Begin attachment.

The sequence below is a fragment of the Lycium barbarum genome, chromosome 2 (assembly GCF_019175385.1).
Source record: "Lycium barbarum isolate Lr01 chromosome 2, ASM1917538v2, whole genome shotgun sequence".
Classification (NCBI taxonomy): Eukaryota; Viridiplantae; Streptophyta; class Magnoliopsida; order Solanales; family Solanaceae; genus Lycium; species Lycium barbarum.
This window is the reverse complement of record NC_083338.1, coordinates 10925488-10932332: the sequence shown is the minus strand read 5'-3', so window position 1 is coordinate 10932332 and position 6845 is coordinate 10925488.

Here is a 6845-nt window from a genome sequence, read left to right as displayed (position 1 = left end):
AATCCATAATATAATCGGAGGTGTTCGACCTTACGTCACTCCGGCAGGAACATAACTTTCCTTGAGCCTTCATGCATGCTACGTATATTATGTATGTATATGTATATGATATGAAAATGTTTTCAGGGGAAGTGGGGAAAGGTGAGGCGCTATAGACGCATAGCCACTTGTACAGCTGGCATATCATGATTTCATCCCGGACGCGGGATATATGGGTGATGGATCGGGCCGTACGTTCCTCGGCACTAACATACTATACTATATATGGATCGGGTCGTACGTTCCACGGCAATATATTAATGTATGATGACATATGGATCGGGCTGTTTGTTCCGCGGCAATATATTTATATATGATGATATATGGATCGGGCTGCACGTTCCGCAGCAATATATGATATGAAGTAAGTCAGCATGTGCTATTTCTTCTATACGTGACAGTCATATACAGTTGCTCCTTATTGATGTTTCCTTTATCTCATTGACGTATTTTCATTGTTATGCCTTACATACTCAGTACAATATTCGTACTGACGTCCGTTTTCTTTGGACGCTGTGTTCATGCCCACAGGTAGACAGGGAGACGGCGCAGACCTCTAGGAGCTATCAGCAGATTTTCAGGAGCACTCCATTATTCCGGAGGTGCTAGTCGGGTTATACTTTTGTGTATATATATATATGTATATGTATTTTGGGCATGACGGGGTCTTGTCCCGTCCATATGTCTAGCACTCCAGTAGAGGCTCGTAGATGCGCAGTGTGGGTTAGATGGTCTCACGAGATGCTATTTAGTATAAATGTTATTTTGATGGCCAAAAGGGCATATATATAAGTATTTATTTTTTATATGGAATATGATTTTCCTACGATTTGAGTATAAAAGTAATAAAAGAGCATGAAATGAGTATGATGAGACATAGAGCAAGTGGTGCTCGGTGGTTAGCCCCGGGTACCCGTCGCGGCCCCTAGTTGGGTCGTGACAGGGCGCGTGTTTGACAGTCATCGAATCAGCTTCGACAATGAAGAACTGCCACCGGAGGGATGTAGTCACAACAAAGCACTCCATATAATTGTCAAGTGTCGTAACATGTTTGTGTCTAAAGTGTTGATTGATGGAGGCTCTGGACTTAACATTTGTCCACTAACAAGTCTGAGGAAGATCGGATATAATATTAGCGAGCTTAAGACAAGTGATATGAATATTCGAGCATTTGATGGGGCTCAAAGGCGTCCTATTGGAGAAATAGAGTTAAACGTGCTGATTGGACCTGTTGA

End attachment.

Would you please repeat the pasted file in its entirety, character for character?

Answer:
The sequence below is a fragment of the Lycium barbarum genome, chromosome 2 (assembly GCF_019175385.1).
Source record: "Lycium barbarum isolate Lr01 chromosome 2, ASM1917538v2, whole genome shotgun sequence".
Classification (NCBI taxonomy): Eukaryota; Viridiplantae; Streptophyta; class Magnoliopsida; order Solanales; family Solanaceae; genus Lycium; species Lycium barbarum.
This window is the reverse complement of record NC_083338.1, coordinates 10925488-10932332: the sequence shown is the minus strand read 5'-3', so window position 1 is coordinate 10932332 and position 6845 is coordinate 10925488.

Here is a 6845-nt window from a genome sequence, read left to right as displayed (position 1 = left end):
AATCCATAATATAATCGGAGGTGTTCGACCTTACGTCACTCCGGCAGGAACATAACTTTCCTTGAGCCTTCATGCATGCTACGTATATTATGTATGTATATGTATATGATATGAAAATGTTTTCAGGGGAAGTGGGGAAAGGTGAGGCGCTATAGACGCATAGCCACTTGTACAGCTGGCATATCATGATTTCATCCCGGACGCGGGATATATGGGTGATGGATCGGGCCGTACGTTCCTCGGCACTAACATACTATACTATATATGGATCGGGTCGTACGTTCCACGGCAATATATTAATGTATGATGACATATGGATCGGGCTGTTTGTTCCGCGGCAATATATTTATATATGATGATATATGGATCGGGCTGCACGTTCCGCAGCAATATATGATATGAAGTAAGTCAGCATGTGCTATTTCTTCTATACGTGACAGTCATATACAGTTGCTCCTTATTGATGTTTCCTTTATCTCATTGACGTATTTTCATTGTTATGCCTTACATACTCAGTACAATATTCGTACTGACGTCCGTTTTCTTTGGACGCTGTGTTCATGCCCACAGGTAGACAGGGAGACGGCGCAGACCTCTAGGAGCTATCAGCAGATTTTCAGGAGCACTCCATTATTCCGGAGGTGCTAGTCGGGTTATACTTTTGTGTATATATATATATGTATATGTATTTTGGGCATGACGGGGTCTTGTCCCGTCCATATGTCTAGCACTCCAGTAGAGGCTCGTAGATGCGCAGTGTGGGTTAGATGGTCTCACGAGATGCTATTTAGTATAAATGTTATTTTGATGGCCAAAAGGGCATATATATAAGTATTTATTTTTTATATGGAATATGATTTTCCTACGATTTGAGTATAAAAGTAATAAAAGAGCATGAAATGAGTATGATGAGACATAGAGCAAGTGGTGCTCGGTGGTTAGCCCCGGGTACCCGTCGCGGCCCCTAGTTGGGTCGTGACAGGGCGCGTGTTTGACAGTCATCGAATCAGCTTCGACAATGAAGAACTGCCACCGGAGGGATGTAGTCACAACAAAGCACTCCATATAATTGTCAAGTGTCGTAACATGTTTGTGTCTAAAGTGTTGATTGATGGAGGCTCTGGACTTAACATTTGTCCACTAACAAGTCTGAGGAAGATCGGATATAATATTAGCGAGCTTAAGACAAGTGATATGAATATTCGAGCATTTGATGGGGCTCAAAGGCGTCCTATTGGAGAAATAGAGTTAAACGTGCTGATTGGACCTGTTGA